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Rough is not always enough!
on 14 October 2012
We used this book as our sole reference on a long weekend in Naples.
On the plus side, we were aware of little that was missing or inaccurate. However, we found it a bland, uninspiring book which gave commentaries on what you could see but because of an apparent phobia towards expressing an opinion or describing the relative merits of one attraction versus another, made it very difficult to make informed decisions about how to spend limited time. For instance, we love subterranean attractions, be they catacombs, underground cemeteries, churches, tunnels or sunken cities. Naples has all of these in abundance and far too many to see all in the limited time we had available. However, when we tried picking out the 'best' we simply couldn't use the text to help us form an opinion and nearly missed the incredible Saint Gennaro catacombs which is one of the best we have seen anywhere in the world. The old practice adopted by Michelin guides of using a simple star rating system is what is really needed to determine what is 'unmissable' and what is 'worth a detour' but a good guide expresses opinions which serves the same function. And tho we may not always agree with the author's opinion, an experienced traveller learns to read between the lines and make his own mind up. This guide is all information and no guiding.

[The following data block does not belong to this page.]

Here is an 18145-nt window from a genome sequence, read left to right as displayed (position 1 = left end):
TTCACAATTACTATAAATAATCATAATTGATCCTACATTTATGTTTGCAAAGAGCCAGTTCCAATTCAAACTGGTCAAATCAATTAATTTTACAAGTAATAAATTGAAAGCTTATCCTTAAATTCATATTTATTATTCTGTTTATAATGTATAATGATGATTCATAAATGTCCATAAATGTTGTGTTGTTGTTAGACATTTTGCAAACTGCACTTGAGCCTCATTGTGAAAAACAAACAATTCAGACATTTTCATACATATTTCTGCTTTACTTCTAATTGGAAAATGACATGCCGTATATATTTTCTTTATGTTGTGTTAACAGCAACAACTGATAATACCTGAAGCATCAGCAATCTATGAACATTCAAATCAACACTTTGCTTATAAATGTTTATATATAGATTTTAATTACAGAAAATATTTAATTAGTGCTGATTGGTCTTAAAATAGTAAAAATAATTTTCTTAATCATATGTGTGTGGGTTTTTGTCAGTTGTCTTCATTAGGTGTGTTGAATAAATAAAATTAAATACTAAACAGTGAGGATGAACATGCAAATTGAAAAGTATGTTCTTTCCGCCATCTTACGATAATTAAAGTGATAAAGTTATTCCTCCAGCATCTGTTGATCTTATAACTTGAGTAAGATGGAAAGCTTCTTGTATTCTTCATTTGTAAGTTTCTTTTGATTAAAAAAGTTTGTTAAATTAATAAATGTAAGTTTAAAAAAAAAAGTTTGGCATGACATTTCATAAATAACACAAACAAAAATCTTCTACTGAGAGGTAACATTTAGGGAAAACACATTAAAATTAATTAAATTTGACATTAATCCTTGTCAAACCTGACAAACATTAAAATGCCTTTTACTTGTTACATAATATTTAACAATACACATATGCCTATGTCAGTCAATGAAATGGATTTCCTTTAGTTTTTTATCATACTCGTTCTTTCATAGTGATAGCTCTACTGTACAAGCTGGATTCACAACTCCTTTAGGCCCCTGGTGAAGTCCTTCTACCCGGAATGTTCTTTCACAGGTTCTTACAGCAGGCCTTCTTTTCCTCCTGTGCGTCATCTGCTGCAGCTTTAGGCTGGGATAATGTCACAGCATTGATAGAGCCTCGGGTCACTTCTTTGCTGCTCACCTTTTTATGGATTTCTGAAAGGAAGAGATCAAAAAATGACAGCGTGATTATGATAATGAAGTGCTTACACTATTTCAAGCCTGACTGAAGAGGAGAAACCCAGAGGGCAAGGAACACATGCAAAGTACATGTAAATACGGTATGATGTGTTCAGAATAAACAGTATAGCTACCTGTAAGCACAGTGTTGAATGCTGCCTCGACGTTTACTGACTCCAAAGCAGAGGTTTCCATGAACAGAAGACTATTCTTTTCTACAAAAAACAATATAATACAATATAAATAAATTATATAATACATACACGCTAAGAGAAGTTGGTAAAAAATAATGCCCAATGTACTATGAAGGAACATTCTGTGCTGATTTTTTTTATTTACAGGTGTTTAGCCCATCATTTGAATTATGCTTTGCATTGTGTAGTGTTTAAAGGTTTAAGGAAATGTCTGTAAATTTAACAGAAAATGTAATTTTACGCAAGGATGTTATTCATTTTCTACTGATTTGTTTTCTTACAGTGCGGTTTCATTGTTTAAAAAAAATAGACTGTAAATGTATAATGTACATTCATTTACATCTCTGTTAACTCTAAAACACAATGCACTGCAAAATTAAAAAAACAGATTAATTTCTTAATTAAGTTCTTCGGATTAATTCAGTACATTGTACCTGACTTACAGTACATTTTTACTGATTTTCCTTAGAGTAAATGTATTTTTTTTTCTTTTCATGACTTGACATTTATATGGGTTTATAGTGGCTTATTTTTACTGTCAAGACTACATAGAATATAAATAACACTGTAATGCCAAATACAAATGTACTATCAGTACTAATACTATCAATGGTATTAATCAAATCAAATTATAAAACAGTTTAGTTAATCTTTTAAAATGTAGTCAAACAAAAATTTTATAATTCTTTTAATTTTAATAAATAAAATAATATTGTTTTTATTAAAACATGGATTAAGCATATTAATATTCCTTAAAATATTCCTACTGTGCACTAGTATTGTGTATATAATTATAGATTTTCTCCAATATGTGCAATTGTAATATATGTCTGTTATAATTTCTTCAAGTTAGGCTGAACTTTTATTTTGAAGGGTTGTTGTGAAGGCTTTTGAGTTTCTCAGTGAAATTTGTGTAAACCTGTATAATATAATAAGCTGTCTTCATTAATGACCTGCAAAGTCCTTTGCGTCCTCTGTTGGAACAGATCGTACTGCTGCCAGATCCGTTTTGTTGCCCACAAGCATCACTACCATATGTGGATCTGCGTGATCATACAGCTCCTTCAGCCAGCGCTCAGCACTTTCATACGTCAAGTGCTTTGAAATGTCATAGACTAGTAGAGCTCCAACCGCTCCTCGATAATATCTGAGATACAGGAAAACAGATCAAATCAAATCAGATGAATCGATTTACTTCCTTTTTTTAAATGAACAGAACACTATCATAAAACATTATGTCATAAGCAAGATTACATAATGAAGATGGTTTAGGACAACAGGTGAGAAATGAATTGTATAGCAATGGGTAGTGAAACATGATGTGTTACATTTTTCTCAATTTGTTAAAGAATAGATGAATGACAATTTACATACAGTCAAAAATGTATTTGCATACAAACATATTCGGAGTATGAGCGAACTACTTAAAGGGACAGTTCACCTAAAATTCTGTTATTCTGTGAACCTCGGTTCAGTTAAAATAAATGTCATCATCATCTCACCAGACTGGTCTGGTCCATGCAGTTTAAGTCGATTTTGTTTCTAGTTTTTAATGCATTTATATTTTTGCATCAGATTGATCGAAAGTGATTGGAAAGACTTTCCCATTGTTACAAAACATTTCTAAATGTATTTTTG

Another issue concerns the maps. Generally adequate (tho often missing the names of streets useful for navigation), the habit of just placing an arrow to indicate the general direction of an attraction which is a few hundred yards off the map is extremely unhelpful and irritating in a place like Naples where it can be very easy to lose your orientation or get lost. There must be a better technique than the lazy arrow! Also, who at Rough Guide thinks it's a good idea to indicate the physical route of a metro and the physical location of the platforms? We wasted a big chunk of one evening trying to locate the Amedeo metro station. We found ourselves at the top of a hill, bang on the spot where the metro was indicated, yet no sign of it. Passers-by told us the station could be reached via the nearby funicular or by going back down the hill and turning right, neither of which was apparent on the map. In the end, we realised, we were in the right place, only 200 metres ABOVE the platforms! The map editor should be aware of this risk in hilly locales and, as a rule, adopt the practice of indicating the entrances, not the platforms.
In conclusion, this book is not bad, it just lacks character and needs backing up with other guides so you are not abandoned by its indifference to the guiding bit of "Rough Guide".